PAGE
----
Auto Review: Triumph Bonneville SE
By Glen Konorowski
It is not often you get to ride “just a motorcycle” according to an individual from GP Cycles, the company that made this test possible on short notice. I have to agree, the Bonneville SE is one of the great basic motorcycles in the Triumph line. Its simplicity is what makes it so unique; as there are no fairings, no extra decorative chrome, basic mufflers and no outrageous sized tires.
Throwing your leg over the bike, you will notice the SE’s low seat height, which is just 74cm high, really nice if you are like me and not tall. Surprisingly, the lower stock seat was very comfortable, something I am always concerned about. Once on the bike, the riding position is upright with the handlebars and foot pegs well positioned for a comfortable riding position. The tachometer and speedometer are large, positioned well and easy to read at a glace. The mirrors are small and sweep up and around your arms giving you an unblocked view of what’s behind.
Unlike its predecessors of the 1950s and 60s, the Bonneville’s twin 865cc air-cooled double overhead cam engine is very smooth, almost too smooth as it sounds like a much smaller engine. But, once you twist the throttle and pull away you know there is plenty of power between your legs. The 67hp comes on nice and steady and at no time do you feel the bike is controlling you. Stopping was good as well, as the Triumph has two-piston callipers on both vented discs front and rear.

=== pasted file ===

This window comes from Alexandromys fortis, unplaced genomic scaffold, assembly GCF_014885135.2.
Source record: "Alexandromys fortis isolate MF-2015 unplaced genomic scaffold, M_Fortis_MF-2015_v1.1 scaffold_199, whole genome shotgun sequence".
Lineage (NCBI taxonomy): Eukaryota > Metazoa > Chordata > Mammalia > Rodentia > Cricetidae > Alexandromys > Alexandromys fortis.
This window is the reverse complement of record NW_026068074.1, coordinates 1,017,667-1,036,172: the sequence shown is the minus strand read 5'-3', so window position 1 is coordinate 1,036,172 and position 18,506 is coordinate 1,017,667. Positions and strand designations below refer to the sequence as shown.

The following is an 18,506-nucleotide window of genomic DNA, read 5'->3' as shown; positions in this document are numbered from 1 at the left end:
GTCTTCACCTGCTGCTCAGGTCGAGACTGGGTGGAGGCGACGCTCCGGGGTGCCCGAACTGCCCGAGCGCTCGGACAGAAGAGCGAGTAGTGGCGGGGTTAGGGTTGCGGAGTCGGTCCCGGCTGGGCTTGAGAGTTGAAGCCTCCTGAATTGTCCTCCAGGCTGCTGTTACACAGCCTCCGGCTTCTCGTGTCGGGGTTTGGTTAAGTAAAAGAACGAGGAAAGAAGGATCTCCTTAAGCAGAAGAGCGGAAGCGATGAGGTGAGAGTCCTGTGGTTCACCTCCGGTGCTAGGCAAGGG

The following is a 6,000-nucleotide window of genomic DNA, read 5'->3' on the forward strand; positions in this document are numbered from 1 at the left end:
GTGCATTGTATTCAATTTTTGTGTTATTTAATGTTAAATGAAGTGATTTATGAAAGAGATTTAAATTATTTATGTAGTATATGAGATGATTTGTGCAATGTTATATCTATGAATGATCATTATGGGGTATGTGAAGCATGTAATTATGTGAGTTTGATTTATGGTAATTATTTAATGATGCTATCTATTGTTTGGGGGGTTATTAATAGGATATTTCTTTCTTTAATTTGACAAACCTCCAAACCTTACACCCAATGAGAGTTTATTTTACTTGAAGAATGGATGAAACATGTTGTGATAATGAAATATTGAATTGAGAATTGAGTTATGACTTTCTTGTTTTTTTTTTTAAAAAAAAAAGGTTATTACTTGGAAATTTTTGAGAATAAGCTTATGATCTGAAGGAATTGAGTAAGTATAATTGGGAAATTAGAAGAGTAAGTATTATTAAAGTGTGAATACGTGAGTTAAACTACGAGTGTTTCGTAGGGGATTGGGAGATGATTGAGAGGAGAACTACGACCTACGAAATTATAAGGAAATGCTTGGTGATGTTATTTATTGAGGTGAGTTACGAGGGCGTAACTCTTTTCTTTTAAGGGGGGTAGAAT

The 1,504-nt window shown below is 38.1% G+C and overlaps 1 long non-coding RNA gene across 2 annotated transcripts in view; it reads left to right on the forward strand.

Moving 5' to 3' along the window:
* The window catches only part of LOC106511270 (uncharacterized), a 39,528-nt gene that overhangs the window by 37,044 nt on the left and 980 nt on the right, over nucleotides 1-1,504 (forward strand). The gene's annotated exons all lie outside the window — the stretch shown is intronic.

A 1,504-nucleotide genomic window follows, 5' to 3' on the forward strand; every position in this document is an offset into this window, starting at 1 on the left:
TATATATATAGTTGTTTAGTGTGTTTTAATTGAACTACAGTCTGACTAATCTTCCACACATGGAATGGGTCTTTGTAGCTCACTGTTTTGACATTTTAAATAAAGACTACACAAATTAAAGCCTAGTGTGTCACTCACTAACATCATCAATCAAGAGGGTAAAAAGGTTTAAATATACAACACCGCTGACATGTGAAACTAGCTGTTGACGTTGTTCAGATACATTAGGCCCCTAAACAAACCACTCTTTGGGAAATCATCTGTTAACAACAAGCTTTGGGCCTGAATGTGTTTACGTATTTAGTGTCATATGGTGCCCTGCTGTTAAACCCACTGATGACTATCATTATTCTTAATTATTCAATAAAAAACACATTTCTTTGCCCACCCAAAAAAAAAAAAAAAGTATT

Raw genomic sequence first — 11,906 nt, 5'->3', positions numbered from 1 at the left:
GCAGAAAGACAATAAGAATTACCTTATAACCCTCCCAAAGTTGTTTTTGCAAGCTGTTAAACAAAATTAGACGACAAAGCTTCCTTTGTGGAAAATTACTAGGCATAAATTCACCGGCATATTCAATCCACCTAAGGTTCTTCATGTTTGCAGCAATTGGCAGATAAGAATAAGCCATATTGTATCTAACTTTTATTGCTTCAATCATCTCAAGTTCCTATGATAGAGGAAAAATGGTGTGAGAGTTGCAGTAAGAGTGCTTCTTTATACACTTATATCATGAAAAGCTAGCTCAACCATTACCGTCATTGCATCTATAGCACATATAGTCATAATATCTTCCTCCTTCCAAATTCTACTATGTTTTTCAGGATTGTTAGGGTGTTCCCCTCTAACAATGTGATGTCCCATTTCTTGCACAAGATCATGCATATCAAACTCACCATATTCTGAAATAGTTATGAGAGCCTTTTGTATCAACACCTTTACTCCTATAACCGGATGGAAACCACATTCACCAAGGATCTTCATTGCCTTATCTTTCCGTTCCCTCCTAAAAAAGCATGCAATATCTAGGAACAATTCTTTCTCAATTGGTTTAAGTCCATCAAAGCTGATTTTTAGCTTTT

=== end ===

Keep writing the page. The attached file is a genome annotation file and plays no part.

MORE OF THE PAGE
Even though the tires are on the smaller sized 17in (110/70 front and 130/80 rear) rims, the bike handled well in city traffic. Out on the back roads things were just as good, as I swept in and out of the corners well with lots of grip. Unfortunately, just as I was getting used to the Bonneville, the rain came down and this is were its smaller tires really paid off. The tires sliced through the wet pavement and made grip pretty well and believe me, I hate that sliding in the rain.
On the practical side of things, the Bonneville has a 16-litre tank and with a 5.5L per 100km city and 4.2L per 100km highway fuel rating make this a real long distance cruiser between fill-ups. With a price tag of $9,700 for my SE test bike and a base price of just $8,700, this makes the Bonneville an extremely good buy for those looking for a basic good quality and fun motorcycle.